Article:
Housing starts rebounded more strongly than expected to their highest level in six months in January, while permits fell slightly less than forecast, a government report showed on Wednesday.
The Commerce Department said housing starts increased 2.8 percent to a seasonally adjusted annual rate of 591,000 units, reversing the prior month's weather-induced drop.
Analysts polled by Reuters had expected housing starts to rise to 580,000 units. December's housing starts were revised upwards to 575,000 units from the previously reported 557,000 units. Compared to January last year, starts surged 21.1 percent, the largest increase since April 2004.
Groundbreaking for single-family homes rose 1.5 percent last month to an annual rate of 484,000 units after declining 3 percent in December. Starts for the volatile multifamily segment increased 9.2 percent to a 107,000 unit annual pace after rising 12.6 percent in December.
Housing, which is at the core of the most painful economic downturn since the Great Depression, is crawling out of a three-year slump, supported by government programs. New home construction contributed to economic growth in the third quarter of 2009 for the first time since 2005.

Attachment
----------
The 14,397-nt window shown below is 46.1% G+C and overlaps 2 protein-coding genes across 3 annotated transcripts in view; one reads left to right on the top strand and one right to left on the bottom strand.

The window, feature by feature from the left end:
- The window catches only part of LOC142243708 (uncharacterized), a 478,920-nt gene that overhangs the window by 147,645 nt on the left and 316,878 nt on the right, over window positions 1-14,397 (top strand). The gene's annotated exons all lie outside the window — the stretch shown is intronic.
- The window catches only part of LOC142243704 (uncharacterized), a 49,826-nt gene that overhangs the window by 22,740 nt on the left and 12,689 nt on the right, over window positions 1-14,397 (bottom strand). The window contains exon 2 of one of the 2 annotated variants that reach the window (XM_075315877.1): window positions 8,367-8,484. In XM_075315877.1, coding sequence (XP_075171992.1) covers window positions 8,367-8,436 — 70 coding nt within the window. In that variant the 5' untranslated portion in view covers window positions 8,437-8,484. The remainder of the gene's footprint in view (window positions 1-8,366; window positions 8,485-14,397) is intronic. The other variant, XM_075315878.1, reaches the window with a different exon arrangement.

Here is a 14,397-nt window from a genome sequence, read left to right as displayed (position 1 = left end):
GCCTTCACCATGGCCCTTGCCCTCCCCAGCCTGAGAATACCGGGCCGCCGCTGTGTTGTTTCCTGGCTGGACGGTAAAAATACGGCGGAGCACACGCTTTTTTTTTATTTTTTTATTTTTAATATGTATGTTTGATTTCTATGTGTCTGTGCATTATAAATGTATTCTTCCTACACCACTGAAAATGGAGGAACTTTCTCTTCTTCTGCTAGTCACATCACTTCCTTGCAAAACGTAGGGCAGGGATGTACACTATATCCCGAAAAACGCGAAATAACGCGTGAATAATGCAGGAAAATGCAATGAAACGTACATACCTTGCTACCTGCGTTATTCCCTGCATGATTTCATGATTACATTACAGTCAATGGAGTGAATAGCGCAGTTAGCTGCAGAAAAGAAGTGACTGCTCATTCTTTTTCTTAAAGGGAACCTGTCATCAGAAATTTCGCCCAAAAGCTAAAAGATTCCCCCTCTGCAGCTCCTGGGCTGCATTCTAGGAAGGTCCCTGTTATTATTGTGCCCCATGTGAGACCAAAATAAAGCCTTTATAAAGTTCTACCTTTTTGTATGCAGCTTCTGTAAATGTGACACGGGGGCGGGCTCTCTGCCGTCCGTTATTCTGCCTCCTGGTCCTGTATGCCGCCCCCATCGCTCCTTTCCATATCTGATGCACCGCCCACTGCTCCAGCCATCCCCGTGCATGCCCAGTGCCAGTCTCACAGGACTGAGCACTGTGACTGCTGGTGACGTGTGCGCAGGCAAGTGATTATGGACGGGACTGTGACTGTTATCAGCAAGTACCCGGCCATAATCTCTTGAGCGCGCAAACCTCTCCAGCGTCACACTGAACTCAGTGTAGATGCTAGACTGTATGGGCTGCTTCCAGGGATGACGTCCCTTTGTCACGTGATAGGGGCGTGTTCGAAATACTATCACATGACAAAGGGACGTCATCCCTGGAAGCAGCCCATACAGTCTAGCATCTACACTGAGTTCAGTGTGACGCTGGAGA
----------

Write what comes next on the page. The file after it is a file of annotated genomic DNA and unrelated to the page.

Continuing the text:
But activity slowed sharply in the fourth quarter and while homebuilder sentiment edged up this month, it remains at levels consistent with poor conditions.
New building permits, which give a sense of future home construction, fell 4.9 percent to 621,000 units last month after rising to a 14-month high of 653,000 units in December, the Commerce Department said. That compared to analysts' forecasts for 620,000 units.
The inventory of total houses under construction fell 2.3 percent to a record low 503,000 units last month, while the total number of units authorized but not yet started eased 0.9 percent to 94,300 units.
(Reporting by Lucia Mutikani; Editing by Andrea Ricci)